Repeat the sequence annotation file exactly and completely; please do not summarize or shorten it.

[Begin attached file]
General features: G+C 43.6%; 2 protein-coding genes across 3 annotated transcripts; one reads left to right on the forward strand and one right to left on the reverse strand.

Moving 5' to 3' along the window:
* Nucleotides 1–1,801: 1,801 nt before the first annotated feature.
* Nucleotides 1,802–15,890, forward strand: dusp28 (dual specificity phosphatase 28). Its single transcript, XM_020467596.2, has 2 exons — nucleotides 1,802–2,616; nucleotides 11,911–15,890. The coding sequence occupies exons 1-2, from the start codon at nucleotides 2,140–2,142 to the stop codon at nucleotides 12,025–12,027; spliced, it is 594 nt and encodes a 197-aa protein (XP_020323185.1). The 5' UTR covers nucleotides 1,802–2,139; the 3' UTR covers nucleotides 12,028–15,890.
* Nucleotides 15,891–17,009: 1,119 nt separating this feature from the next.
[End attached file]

General features: G+C 43.6%; 2 protein-coding genes across 3 annotated transcripts; one reads left to right on the forward strand and one right to left on the reverse strand.

Moving 5' to 3' along the window:
* Nucleotides 1–1,801: 1,801 nt before the first annotated feature.
* Nucleotides 1,802–15,890, forward strand: dusp28 (dual specificity phosphatase 28). Its single transcript, XM_020467596.2, has 2 exons — nucleotides 1,802–2,616; nucleotides 11,911–15,890. The coding sequence occupies exons 1-2, from the start codon at nucleotides 2,140–2,142 to the stop codon at nucleotides 12,025–12,027; spliced, it is 594 nt and encodes a 197-aa protein (XP_020323185.1). The 5' UTR covers nucleotides 1,802–2,139; the 3' UTR covers nucleotides 12,028–15,890.
* Nucleotides 15,891–17,009: 1,119 nt separating this feature from the next.